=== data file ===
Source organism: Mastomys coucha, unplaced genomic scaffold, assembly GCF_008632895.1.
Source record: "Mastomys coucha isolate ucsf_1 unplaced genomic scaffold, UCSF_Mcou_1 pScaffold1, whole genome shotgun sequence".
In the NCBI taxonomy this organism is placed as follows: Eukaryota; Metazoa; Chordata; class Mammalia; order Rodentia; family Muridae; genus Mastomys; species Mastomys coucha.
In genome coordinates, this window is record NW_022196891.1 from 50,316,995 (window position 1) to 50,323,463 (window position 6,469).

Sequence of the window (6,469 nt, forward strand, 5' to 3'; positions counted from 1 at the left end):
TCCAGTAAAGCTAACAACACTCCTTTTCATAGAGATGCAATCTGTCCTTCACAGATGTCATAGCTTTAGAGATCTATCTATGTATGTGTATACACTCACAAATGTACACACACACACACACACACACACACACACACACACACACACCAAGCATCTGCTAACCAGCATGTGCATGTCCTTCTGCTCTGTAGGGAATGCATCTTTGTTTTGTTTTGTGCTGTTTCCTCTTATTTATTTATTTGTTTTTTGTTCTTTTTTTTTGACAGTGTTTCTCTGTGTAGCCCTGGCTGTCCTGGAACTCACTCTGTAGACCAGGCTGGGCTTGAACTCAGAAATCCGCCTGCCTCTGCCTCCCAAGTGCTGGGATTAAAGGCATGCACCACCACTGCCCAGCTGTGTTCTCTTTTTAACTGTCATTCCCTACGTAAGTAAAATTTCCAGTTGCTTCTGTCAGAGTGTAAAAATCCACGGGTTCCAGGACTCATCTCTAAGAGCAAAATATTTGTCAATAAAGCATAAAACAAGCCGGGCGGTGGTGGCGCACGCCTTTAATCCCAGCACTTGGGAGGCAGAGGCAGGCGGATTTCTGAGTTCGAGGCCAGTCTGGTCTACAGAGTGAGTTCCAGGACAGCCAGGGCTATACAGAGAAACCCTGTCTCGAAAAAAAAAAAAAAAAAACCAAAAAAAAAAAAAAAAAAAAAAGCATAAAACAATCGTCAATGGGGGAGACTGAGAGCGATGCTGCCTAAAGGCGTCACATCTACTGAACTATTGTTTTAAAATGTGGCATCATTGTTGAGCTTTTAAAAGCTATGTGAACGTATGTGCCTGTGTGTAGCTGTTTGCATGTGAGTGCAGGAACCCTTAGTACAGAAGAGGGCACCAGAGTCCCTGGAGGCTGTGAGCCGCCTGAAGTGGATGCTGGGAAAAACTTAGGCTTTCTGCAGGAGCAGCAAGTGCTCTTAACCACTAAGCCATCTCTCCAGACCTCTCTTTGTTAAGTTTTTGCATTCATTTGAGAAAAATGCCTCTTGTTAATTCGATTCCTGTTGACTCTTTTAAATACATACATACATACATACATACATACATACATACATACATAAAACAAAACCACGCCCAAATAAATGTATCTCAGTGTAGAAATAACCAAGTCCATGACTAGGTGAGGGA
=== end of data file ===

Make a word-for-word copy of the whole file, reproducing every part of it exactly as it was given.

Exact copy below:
Source organism: Mastomys coucha, unplaced genomic scaffold, assembly GCF_008632895.1.
Source record: "Mastomys coucha isolate ucsf_1 unplaced genomic scaffold, UCSF_Mcou_1 pScaffold1, whole genome shotgun sequence".
In the NCBI taxonomy this organism is placed as follows: Eukaryota; Metazoa; Chordata; class Mammalia; order Rodentia; family Muridae; genus Mastomys; species Mastomys coucha.
In genome coordinates, this window is record NW_022196891.1 from 50,316,995 (window position 1) to 50,323,463 (window position 6,469).

Sequence of the window (6,469 nt, forward strand, 5' to 3'; positions counted from 1 at the left end):
TCCAGTAAAGCTAACAACACTCCTTTTCATAGAGATGCAATCTGTCCTTCACAGATGTCATAGCTTTAGAGATCTATCTATGTATGTGTATACACTCACAAATGTACACACACACACACACACACACACACACACACACACACACACCAAGCATCTGCTAACCAGCATGTGCATGTCCTTCTGCTCTGTAGGGAATGCATCTTTGTTTTGTTTTGTGCTGTTTCCTCTTATTTATTTATTTGTTTTTTGTTCTTTTTTTTTGACAGTGTTTCTCTGTGTAGCCCTGGCTGTCCTGGAACTCACTCTGTAGACCAGGCTGGGCTTGAACTCAGAAATCCGCCTGCCTCTGCCTCCCAAGTGCTGGGATTAAAGGCATGCACCACCACTGCCCAGCTGTGTTCTCTTTTTAACTGTCATTCCCTACGTAAGTAAAATTTCCAGTTGCTTCTGTCAGAGTGTAAAAATCCACGGGTTCCAGGACTCATCTCTAAGAGCAAAATATTTGTCAATAAAGCATAAAACAAGCCGGGCGGTGGTGGCGCACGCCTTTAATCCCAGCACTTGGGAGGCAGAGGCAGGCGGATTTCTGAGTTCGAGGCCAGTCTGGTCTACAGAGTGAGTTCCAGGACAGCCAGGGCTATACAGAGAAACCCTGTCTCGAAAAAAAAAAAAAAAAAACCAAAAAAAAAAAAAAAAAAAAAAGCATAAAACAATCGTCAATGGGGGAGACTGAGAGCGATGCTGCCTAAAGGCGTCACATCTACTGAACTATTGTTTTAAAATGTGGCATCATTGTTGAGCTTTTAAAAGCTATGTGAACGTATGTGCCTGTGTGTAGCTGTTTGCATGTGAGTGCAGGAACCCTTAGTACAGAAGAGGGCACCAGAGTCCCTGGAGGCTGTGAGCCGCCTGAAGTGGATGCTGGGAAAAACTTAGGCTTTCTGCAGGAGCAGCAAGTGCTCTTAACCACTAAGCCATCTCTCCAGACCTCTCTTTGTTAAGTTTTTGCATTCATTTGAGAAAAATGCCTCTTGTTAATTCGATTCCTGTTGACTCTTTTAAATACATACATACATACATACATACATACATACATACATACATAAAACAAAACCACGCCCAAATAAATGTATCTCAGTGTAGAAATAACCAAGTCCATGACTAGGTGAGGGA